Highway homage: Newest restoration effort is Highway 62 mural

Friday, June 24, 2016
Randall Rust, left, and James Abbott work on the latest mural project in Berryville. The faces of the people in the truck will be actual Berryville residents who will be chosen in a raffle. (Photo by David Bell/Carroll County News)

The latest mural by the Berryville Restoration Fund Inc. is cruising along. The Highway 62 mural will highlight the highway's influence on the development of the city.

Mary Nell Billings, who helps execute the murals, said this mural is trying to sell not just Berryville but also Highway 62 as part of the city.

"I think it was probably back in 1971 that the decision was made to have the highway come through the square. It kind of tore the town up," she said. "But it also brought some new opportunities to the city. We want to celebrate that history with this mural."

The mural features nostalgic images from the past, Billings said, such as the old water tower, an old Ice Cream Social banner and a family heading out onto Highway 62 in a red pickup. The image will also feature a map of the United States, she said, because one of Highway 62's unique qualities is that it is the only highway that connects Canada and Mexico.

The restoration project is selling chances for people to be featured in the mural, Billings said. The three individuals in the pickup -- a man, woman and child -- will have the faces of Berryville residents when the project is finished, she said. Billings said the raffle is $50 per person or $100 per couple. The adults can be a couple, parents, grandparents or any individual a citizen chooses, she said. The child can be someone's child or a picture of someone as a child, Billings said.

"The only thing we ask is that if you nominate an older person you just need to bring a picture of them when they were younger," she said.

Donations for the chance to nominate someone for the mural can be dropped off at Marlowe's on the square or at Kent Crow's office, Billings said.

She said this is the seventh full color mural the restoration project has added to the square. The others include two Coke signs, the Buccaneer sign, the RCA dog with the gramophone and the Trailways bus sign, Billings said.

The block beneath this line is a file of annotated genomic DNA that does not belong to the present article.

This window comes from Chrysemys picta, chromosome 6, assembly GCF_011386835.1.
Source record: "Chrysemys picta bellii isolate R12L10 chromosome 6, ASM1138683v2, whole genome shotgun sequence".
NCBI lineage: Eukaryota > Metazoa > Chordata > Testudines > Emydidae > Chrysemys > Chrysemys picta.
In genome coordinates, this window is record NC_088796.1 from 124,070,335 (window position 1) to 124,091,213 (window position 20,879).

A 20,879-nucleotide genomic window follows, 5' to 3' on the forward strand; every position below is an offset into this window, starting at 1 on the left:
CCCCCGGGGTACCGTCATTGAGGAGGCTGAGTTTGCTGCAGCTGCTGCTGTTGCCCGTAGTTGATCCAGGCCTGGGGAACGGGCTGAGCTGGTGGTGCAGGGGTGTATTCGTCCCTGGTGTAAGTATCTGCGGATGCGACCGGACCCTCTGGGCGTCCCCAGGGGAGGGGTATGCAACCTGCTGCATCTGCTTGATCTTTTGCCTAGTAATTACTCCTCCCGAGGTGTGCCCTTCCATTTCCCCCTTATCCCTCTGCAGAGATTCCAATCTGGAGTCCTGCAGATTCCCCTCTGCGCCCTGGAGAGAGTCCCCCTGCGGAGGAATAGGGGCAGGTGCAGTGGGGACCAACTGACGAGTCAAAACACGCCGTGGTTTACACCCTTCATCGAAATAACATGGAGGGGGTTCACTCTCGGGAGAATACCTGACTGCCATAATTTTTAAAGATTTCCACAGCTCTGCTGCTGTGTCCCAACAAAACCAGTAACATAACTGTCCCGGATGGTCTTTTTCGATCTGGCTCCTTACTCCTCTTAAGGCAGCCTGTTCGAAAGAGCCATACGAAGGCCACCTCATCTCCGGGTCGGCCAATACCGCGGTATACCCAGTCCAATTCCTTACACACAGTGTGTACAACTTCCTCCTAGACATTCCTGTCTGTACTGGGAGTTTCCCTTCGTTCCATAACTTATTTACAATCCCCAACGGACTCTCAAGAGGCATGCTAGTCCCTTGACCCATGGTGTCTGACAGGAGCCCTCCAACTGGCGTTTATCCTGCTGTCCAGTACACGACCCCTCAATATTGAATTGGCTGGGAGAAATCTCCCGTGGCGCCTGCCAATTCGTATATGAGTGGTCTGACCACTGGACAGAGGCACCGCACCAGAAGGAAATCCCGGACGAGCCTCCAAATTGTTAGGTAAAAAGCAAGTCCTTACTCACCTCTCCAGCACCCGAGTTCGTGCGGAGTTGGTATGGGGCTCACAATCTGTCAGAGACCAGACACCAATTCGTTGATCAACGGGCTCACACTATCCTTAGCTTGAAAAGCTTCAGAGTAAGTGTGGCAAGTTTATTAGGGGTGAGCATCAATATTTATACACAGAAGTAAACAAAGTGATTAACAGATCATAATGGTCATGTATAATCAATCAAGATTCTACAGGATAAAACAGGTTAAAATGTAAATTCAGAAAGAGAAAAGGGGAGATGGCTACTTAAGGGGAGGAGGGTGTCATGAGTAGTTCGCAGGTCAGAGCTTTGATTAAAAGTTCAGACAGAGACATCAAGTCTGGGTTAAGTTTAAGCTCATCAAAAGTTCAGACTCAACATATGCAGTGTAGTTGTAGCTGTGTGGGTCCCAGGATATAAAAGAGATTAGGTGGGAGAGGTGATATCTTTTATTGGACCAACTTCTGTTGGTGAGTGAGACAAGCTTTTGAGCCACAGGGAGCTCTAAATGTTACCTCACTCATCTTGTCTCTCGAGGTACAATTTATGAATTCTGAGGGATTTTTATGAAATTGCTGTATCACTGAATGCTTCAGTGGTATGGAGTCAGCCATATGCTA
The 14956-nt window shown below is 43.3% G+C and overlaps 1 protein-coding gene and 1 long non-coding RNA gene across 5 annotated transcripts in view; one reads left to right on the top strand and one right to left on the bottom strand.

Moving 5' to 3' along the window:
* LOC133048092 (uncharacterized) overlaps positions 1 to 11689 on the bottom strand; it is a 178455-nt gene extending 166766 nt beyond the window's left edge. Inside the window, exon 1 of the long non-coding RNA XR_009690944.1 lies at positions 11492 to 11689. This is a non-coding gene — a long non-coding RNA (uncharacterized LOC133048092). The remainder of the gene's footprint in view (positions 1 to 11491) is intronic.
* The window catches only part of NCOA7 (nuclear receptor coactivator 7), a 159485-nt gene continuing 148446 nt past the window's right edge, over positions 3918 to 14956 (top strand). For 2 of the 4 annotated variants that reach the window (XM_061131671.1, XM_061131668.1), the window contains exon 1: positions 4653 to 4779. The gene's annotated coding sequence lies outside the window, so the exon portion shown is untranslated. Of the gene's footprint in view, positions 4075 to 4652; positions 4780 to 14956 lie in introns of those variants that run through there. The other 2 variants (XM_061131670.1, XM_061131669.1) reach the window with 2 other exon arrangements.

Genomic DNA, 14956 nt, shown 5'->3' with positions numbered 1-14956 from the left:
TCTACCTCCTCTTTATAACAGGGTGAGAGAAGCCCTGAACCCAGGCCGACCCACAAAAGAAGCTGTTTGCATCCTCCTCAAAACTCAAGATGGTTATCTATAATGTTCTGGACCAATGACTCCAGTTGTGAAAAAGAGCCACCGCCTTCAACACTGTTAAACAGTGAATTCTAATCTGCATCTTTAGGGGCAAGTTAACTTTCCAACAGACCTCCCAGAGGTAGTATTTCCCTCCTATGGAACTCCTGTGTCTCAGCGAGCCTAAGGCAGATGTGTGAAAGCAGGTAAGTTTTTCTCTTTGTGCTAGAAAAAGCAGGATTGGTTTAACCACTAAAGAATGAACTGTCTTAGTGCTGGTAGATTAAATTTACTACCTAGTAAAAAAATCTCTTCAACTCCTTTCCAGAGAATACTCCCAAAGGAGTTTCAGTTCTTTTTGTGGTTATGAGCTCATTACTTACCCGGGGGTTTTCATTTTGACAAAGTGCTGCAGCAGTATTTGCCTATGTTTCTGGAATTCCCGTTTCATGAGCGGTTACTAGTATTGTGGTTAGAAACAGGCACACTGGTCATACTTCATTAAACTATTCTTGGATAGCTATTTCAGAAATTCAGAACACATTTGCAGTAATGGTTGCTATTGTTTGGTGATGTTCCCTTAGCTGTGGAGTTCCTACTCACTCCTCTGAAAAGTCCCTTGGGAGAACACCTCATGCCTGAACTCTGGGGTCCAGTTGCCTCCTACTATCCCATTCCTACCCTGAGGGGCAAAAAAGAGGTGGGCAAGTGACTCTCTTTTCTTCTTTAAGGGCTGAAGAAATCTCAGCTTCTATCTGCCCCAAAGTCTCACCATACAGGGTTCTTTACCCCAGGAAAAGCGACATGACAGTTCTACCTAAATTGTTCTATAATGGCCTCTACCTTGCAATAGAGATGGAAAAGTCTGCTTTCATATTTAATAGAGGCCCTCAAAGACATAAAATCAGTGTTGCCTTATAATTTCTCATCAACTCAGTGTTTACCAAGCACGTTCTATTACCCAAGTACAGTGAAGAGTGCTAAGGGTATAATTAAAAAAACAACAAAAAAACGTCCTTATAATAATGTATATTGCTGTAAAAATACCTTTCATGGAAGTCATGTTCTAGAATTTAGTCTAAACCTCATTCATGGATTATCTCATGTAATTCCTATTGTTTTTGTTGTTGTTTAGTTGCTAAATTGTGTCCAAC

She said the project would not be possible without the two artists who work on the murals, James Abbott and Randy Rust.

"It's so much more work than people realize," Billings said. "These guys have to draw the plan, do the patterns and research the look."

She continued, "I'm so appreciative. They just work so hard. That's the wonderful thing about having somebody from your town work on this project. They're enthusiastic about making it better."

Rust said each mural takes about six weeks to complete. Abbott explained that the pair start with a small concept drawing and then make a transparency of the drawing to put on an overhead projector. He said they then project it on the wall at his shop and make it full-size on paper, which is called a pounce pattern.

"These we do by hand because of the size," Abbott said. "Then we take four-foot strips of paper and use them to transfer the image onto the actual wall. We started under the windows for this one and came down vertically with six runs of paper."

Rust said the project is a way to promote Berryville and show that the good old days are here right now.

"It's priceless to be able to come to a town square and have small stores and cafes to go to," he said. "These murals help reflect that idea."

Abbott said he went to school in the 1970s for commercial art and advertising. He had a small sign shop in Berryville for 30 years, he said, before closing it down.

"Now that I'm getting back on my feet a little bit it's great to be doing something like this project," Abbott said.

Rust said he went to both art school and trade school at different points in his life. He said he is happy to be doing art again, even though working on the murals takes a lot of effort.

"It's hard work, but it's been awesome working on these with James. It's been a lot of fun," Rust said.

Abbott said the mural project is funded completely by local residents.

"They must be loving it, or they wouldn't have us keep doing it," he said.

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